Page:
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November 15, 1902


JAMA. 1902;XXXIX(20):1259. doi:10.1001/jama.1902.02480460037006

According to a modern school of thinkers crime is practically a disease and the criminal should not be punished but should be cured. As a converse to this we have a large portion of the general public practically making disease a crime and cutting off the possibilities of cure while applying the punishment. Not long since a consumptive made nearly the round of the numerous hospitals of Chicago—according to the newspapers—and found himself barred from all. The only resource was to go as a pauper to an attachment of an almshouse in the suburbs.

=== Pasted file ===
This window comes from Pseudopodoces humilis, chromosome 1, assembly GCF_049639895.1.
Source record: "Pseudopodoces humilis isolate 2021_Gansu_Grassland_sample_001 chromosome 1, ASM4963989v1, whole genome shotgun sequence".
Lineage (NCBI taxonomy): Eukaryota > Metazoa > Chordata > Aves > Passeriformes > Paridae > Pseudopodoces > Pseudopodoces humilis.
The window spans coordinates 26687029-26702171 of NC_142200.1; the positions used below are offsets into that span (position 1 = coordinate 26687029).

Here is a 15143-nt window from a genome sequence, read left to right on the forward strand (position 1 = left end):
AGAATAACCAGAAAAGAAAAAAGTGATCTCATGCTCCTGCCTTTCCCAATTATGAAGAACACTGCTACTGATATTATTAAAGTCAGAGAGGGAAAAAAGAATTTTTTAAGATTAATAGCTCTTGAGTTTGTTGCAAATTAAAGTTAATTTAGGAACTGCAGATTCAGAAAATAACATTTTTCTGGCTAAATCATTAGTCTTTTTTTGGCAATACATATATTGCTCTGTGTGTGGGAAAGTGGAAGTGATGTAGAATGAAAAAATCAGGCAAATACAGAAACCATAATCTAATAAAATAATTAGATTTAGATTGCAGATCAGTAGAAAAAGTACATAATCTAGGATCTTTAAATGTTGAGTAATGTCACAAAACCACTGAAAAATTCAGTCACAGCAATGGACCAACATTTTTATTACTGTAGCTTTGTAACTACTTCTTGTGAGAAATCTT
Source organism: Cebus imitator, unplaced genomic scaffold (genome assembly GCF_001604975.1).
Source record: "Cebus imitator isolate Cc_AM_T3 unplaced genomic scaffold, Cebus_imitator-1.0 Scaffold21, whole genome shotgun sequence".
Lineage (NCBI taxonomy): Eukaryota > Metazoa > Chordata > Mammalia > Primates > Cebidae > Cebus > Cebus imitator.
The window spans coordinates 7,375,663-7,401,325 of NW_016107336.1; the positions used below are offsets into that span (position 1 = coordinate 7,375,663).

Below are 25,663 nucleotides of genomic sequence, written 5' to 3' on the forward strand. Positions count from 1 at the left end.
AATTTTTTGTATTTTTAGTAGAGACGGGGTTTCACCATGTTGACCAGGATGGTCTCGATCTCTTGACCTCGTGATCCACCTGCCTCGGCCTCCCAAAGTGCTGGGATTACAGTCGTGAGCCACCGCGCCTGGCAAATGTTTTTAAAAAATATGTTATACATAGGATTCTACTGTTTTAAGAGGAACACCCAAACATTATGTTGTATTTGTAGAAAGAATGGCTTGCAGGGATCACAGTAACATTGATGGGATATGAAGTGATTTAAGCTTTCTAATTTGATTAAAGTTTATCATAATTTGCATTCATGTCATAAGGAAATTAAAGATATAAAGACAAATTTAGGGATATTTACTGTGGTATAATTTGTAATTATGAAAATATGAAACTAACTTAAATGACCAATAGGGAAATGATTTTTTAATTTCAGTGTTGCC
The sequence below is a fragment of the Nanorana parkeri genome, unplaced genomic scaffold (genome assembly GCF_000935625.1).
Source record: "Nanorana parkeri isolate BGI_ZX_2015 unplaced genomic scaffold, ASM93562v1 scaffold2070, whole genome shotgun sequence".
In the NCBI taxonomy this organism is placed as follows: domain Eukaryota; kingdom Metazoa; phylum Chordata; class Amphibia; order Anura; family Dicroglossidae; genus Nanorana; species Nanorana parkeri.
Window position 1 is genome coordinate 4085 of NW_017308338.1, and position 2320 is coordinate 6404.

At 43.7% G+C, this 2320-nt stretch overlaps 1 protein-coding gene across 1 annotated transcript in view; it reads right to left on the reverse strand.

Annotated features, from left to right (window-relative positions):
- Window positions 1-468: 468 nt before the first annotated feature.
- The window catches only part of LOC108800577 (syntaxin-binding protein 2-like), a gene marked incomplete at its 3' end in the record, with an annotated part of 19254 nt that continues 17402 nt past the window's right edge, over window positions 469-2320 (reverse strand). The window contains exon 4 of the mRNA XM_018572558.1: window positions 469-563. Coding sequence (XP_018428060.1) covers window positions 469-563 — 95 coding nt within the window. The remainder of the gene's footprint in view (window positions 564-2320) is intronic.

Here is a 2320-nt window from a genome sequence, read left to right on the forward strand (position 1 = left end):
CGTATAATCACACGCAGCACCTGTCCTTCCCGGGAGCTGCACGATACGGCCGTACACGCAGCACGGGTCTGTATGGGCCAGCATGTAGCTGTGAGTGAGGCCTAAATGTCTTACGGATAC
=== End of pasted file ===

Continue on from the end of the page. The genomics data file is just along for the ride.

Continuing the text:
This is not a unique experience; it has occurred in other cities, and the situation seems to be becoming aggravated. The medical profession has its responsibility for the state of affairs; it has for years been teaching the contagiousness of tuberculosis; health officials have promulgated the idea and just now the public are taking it up